The Uniform Certified Public Accountant (CPA) Examination is developed by the AICPA with significant input and assistance by NASBA and state boards of accountancy. It is designed to assess the knowledge and skills entry-level CPAs need to practice public accountancy.
The CPA Exam is one of the “Three Es” (Education, Examination and Experience), that is required for licensure as a CPA in the U.S. The successful completion of the Uniform CPA Exam is a requirement in all 55 jurisdictions; where Education and Experience requirements may vary for each state or jurisdiction. Many jurisdictions also require an additional exam in ethics in order to obtain a license (sometimes referred to as the fourth “E”).
NOTE: The CPA license is the only license for accounting professionals and is issued by state boards of accountancy in the 55 jurisdictions (There is not a national CPA license).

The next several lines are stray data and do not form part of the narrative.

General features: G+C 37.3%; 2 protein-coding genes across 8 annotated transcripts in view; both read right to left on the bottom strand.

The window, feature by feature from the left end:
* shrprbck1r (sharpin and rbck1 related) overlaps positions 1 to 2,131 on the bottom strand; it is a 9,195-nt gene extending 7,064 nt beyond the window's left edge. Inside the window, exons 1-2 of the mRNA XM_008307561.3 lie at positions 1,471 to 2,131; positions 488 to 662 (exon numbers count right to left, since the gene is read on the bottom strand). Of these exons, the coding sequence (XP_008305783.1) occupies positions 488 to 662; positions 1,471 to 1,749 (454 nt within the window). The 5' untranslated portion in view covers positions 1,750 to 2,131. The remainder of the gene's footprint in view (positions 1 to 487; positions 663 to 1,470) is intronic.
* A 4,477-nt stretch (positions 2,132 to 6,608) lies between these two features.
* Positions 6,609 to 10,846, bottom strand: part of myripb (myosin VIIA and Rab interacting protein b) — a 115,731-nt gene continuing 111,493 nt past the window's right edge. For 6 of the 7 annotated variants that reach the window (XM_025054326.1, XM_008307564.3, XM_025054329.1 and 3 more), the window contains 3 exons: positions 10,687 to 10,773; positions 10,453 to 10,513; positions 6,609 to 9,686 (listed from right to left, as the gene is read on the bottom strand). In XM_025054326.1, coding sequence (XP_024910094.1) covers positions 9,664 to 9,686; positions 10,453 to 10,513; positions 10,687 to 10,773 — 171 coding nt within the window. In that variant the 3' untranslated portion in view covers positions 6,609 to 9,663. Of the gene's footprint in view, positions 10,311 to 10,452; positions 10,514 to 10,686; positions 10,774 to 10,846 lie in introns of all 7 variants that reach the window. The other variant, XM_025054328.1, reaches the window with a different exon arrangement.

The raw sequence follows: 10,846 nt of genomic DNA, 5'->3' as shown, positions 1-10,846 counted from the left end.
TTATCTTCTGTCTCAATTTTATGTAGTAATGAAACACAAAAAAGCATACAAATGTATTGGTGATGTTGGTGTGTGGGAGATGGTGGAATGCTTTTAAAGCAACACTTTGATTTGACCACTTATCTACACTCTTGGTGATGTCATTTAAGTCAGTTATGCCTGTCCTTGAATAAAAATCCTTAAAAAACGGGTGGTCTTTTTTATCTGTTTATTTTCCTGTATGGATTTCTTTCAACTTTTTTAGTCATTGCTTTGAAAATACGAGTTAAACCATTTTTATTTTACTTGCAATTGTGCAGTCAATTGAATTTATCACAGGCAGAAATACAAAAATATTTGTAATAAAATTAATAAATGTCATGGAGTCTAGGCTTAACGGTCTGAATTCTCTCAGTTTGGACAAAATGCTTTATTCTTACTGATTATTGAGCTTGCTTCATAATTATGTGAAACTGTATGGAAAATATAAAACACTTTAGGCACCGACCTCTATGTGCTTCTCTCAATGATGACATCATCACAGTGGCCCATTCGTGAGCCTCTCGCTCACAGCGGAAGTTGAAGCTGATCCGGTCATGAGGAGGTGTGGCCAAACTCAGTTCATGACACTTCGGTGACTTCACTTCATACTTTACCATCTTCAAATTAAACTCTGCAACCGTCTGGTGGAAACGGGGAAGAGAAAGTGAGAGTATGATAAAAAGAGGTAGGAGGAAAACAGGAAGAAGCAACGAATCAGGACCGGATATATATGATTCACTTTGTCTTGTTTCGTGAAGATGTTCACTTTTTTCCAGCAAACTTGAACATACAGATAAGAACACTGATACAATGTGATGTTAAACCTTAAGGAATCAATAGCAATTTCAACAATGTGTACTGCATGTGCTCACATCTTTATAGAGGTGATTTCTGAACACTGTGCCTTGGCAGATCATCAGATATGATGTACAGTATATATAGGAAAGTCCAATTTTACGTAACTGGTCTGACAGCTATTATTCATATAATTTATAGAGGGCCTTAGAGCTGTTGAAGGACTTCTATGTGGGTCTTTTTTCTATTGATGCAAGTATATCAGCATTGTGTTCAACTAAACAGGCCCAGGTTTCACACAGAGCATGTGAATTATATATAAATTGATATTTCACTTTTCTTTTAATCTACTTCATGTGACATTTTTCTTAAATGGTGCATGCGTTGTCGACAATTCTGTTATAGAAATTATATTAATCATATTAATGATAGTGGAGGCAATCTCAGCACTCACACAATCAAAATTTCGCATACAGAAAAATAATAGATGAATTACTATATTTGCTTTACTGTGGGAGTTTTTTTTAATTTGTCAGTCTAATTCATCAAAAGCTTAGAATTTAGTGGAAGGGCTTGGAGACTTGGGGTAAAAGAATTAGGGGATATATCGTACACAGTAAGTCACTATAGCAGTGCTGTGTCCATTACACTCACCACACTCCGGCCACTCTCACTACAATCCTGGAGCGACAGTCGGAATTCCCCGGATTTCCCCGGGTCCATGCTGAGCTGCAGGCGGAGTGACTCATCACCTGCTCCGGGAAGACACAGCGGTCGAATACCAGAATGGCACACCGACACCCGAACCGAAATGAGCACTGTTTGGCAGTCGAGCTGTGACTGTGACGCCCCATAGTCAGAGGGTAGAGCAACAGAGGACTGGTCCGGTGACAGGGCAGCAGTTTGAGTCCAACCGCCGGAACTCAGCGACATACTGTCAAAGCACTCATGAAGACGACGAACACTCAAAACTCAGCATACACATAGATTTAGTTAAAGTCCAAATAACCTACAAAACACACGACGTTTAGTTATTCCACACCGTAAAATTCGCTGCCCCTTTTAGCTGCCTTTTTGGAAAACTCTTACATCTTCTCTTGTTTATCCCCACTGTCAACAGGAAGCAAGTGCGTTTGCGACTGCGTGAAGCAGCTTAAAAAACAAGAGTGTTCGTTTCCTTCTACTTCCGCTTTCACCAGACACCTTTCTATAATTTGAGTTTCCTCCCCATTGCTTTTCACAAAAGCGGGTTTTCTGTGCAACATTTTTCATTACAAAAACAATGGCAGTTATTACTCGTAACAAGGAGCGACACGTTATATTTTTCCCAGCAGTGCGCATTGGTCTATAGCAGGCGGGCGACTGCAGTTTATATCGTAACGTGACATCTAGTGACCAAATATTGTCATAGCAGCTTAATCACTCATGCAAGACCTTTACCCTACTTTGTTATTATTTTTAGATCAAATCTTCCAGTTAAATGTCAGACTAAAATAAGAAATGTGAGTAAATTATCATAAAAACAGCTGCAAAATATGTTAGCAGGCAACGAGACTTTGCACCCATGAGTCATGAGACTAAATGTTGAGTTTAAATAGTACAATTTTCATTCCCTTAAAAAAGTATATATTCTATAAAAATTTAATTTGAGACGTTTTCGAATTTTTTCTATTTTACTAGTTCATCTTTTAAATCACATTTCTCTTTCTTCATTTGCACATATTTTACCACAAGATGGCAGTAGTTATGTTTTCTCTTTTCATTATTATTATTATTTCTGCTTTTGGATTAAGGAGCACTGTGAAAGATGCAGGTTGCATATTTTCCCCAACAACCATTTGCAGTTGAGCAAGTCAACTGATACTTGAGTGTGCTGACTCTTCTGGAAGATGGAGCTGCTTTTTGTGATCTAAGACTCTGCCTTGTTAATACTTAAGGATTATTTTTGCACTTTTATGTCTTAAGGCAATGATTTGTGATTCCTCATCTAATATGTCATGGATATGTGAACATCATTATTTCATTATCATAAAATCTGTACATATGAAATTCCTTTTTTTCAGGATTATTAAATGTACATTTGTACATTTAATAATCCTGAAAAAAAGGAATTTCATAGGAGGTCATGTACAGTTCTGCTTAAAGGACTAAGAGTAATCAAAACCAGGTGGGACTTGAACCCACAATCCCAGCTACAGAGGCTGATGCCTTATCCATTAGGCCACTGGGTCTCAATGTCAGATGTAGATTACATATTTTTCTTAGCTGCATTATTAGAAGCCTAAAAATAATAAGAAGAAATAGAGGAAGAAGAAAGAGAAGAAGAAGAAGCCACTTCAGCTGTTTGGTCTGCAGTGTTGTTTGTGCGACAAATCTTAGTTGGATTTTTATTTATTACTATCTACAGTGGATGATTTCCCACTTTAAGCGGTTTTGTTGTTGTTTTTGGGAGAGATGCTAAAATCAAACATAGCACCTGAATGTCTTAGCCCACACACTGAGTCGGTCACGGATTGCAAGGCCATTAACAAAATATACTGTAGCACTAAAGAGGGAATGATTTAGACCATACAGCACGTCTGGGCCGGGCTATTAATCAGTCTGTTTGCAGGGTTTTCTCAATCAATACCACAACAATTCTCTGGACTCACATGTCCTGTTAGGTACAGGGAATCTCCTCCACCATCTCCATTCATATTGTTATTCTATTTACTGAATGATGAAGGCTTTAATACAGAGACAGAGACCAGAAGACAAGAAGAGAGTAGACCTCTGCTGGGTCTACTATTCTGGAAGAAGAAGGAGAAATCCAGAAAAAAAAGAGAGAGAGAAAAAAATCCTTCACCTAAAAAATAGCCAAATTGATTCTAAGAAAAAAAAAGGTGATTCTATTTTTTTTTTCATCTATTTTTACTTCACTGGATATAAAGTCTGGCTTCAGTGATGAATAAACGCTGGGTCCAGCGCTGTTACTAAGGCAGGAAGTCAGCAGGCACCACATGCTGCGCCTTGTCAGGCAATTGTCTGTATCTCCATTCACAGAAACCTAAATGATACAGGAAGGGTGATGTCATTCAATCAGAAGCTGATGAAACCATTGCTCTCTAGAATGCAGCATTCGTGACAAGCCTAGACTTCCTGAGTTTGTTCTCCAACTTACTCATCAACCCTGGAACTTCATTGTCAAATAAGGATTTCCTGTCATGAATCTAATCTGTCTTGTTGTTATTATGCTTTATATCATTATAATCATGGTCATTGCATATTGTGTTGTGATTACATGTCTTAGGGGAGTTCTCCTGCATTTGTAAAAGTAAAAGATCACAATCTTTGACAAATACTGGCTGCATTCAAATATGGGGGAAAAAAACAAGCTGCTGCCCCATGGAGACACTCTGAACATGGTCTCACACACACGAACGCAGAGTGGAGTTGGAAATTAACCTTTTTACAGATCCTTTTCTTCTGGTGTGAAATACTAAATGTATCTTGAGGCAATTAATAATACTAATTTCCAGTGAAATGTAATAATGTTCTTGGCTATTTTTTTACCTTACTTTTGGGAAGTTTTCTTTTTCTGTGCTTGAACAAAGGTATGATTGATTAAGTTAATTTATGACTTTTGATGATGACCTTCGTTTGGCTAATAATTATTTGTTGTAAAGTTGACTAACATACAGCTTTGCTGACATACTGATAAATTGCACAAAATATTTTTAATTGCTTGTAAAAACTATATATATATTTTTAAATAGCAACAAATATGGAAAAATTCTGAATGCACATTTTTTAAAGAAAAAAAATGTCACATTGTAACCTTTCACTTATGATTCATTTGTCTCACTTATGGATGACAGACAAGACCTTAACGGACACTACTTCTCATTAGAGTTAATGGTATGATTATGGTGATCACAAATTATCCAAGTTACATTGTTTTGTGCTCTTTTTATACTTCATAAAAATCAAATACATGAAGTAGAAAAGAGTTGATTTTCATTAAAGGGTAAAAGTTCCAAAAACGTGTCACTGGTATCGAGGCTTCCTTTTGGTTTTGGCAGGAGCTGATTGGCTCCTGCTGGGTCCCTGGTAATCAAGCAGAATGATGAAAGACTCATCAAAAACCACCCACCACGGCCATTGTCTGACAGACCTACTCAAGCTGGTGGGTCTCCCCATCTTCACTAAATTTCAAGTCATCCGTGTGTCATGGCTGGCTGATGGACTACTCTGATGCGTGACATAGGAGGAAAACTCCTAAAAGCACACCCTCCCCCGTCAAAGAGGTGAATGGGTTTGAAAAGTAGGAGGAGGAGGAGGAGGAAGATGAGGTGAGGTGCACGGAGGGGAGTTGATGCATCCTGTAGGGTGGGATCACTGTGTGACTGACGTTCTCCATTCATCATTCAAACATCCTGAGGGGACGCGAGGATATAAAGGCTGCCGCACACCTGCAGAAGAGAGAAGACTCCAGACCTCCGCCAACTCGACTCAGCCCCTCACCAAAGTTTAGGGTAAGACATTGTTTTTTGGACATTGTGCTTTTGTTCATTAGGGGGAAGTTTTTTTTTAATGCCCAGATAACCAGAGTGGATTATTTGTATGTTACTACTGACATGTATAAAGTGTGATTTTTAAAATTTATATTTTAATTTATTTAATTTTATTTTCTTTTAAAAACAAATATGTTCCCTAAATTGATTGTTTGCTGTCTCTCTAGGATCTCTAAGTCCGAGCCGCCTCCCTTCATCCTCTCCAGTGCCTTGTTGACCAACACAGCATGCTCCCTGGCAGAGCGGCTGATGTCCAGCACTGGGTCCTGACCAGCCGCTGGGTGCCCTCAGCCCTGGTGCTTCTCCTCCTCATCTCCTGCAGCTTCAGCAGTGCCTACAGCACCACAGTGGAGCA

The CPA Exam is a 16-hour, computer-based test comprised of four sections:
- Auditing and Attestation (AUD)
- Business Environment and Concepts (BEC)
- Financial Accounting and Reporting (FAR)
- Regulation (REG)
The CPA exam employs a combination of question formats. It includes the traditional multiple choice questions and essays, as well as highly innovative simulations – questions that replicate workplace situations and require the application of knowledge and skills to arrive at solutions.
History of the Uniform CPA Examination
In its nearly 100-year history, the Uniform CPA Examination has undergone many changes. Until the end of 2003, it was a paper-and-pencil exam administered twice each year. In April 2004, the computer-based CPA exam was launched and the paper-and-pencil exam was discontinued. The computer-based CPA exam achieved its one millionth administration in 2009.
Today the Uniform CPA exam is a state-of-the-art licensure examination – technologically advanced and psychometrically sound.